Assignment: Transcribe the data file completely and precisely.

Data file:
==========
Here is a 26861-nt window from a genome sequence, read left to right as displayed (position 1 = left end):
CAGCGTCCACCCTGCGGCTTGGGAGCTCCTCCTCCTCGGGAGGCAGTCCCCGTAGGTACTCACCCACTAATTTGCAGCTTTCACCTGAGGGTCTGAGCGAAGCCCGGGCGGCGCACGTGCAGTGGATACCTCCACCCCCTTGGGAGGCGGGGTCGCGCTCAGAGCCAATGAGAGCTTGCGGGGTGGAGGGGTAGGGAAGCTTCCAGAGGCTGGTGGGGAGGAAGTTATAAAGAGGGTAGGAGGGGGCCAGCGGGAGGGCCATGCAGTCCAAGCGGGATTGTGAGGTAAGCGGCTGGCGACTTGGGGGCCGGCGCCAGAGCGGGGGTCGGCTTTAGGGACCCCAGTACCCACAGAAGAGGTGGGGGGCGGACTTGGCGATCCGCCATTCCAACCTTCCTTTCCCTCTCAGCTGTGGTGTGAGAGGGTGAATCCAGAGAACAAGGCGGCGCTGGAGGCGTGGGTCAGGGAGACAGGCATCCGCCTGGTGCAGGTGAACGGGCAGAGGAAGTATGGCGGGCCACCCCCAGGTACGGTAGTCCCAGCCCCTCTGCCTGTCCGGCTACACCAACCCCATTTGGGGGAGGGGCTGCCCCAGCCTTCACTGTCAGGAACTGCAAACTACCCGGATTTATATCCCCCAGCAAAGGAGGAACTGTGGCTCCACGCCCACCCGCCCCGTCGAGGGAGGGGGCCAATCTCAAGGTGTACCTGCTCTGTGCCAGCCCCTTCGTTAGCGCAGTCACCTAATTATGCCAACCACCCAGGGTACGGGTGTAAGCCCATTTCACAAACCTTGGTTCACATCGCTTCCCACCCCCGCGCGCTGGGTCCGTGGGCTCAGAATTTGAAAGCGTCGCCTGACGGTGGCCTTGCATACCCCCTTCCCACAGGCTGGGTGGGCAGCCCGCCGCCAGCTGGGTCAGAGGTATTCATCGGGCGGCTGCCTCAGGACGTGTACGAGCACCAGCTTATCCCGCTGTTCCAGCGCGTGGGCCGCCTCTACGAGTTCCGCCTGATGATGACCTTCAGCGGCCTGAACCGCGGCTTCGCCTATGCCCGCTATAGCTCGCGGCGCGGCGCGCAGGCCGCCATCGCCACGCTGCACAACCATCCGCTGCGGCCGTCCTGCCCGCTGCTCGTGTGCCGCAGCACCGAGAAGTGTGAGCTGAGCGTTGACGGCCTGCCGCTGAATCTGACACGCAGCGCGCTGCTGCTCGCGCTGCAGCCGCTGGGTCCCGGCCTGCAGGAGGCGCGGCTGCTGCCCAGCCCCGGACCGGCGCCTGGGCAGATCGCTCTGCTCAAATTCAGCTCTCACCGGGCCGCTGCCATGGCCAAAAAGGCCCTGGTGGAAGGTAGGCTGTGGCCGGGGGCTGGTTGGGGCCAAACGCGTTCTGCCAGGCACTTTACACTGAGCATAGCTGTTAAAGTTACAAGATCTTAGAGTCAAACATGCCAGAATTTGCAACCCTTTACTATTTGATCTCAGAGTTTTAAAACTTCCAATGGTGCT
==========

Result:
Here is a 26861-nt window from a genome sequence, read left to right as displayed (position 1 = left end):
CAGCGTCCACCCTGCGGCTTGGGAGCTCCTCCTCCTCGGGAGGCAGTCCCCGTAGGTACTCACCCACTAATTTGCAGCTTTCACCTGAGGGTCTGAGCGAAGCCCGGGCGGCGCACGTGCAGTGGATACCTCCACCCCCTTGGGAGGCGGGGTCGCGCTCAGAGCCAATGAGAGCTTGCGGGGTGGAGGGGTAGGGAAGCTTCCAGAGGCTGGTGGGGAGGAAGTTATAAAGAGGGTAGGAGGGGGCCAGCGGGAGGGCCATGCAGTCCAAGCGGGATTGTGAGGTAAGCGGCTGGCGACTTGGGGGCCGGCGCCAGAGCGGGGGTCGGCTTTAGGGACCCCAGTACCCACAGAAGAGGTGGGGGGCGGACTTGGCGATCCGCCATTCCAACCTTCCTTTCCCTCTCAGCTGTGGTGTGAGAGGGTGAATCCAGAGAACAAGGCGGCGCTGGAGGCGTGGGTCAGGGAGACAGGCATCCGCCTGGTGCAGGTGAACGGGCAGAGGAAGTATGGCGGGCCACCCCCAGGTACGGTAGTCCCAGCCCCTCTGCCTGTCCGGCTACACCAACCCCATTTGGGGGAGGGGCTGCCCCAGCCTTCACTGTCAGGAACTGCAAACTACCCGGATTTATATCCCCCAGCAAAGGAGGAACTGTGGCTCCACGCCCACCCGCCCCGTCGAGGGAGGGGGCCAATCTCAAGGTGTACCTGCTCTGTGCCAGCCCCTTCGTTAGCGCAGTCACCTAATTATGCCAACCACCCAGGGTACGGGTGTAAGCCCATTTCACAAACCTTGGTTCACATCGCTTCCCACCCCCGCGCGCTGGGTCCGTGGGCTCAGAATTTGAAAGCGTCGCCTGACGGTGGCCTTGCATACCCCCTTCCCACAGGCTGGGTGGGCAGCCCGCCGCCAGCTGGGTCAGAGGTATTCATCGGGCGGCTGCCTCAGGACGTGTACGAGCACCAGCTTATCCCGCTGTTCCAGCGCGTGGGCCGCCTCTACGAGTTCCGCCTGATGATGACCTTCAGCGGCCTGAACCGCGGCTTCGCCTATGCCCGCTATAGCTCGCGGCGCGGCGCGCAGGCCGCCATCGCCACGCTGCACAACCATCCGCTGCGGCCGTCCTGCCCGCTGCTCGTGTGCCGCAGCACCGAGAAGTGTGAGCTGAGCGTTGACGGCCTGCCGCTGAATCTGACACGCAGCGCGCTGCTGCTCGCGCTGCAGCCGCTGGGTCCCGGCCTGCAGGAGGCGCGGCTGCTGCCCAGCCCCGGACCGGCGCCTGGGCAGATCGCTCTGCTCAAATTCAGCTCTCACCGGGCCGCTGCCATGGCCAAAAAGGCCCTGGTGGAAGGTAGGCTGTGGCCGGGGGCTGGTTGGGGCCAAACGCGTTCTGCCAGGCACTTTACACTGAGCATAGCTGTTAAAGTTACAAGATCTTAGAGTCAAACATGCCAGAATTTGCAACCCTTTACTATTTGATCTCAGAGTTTTAAAACTTCCAATGGTGCT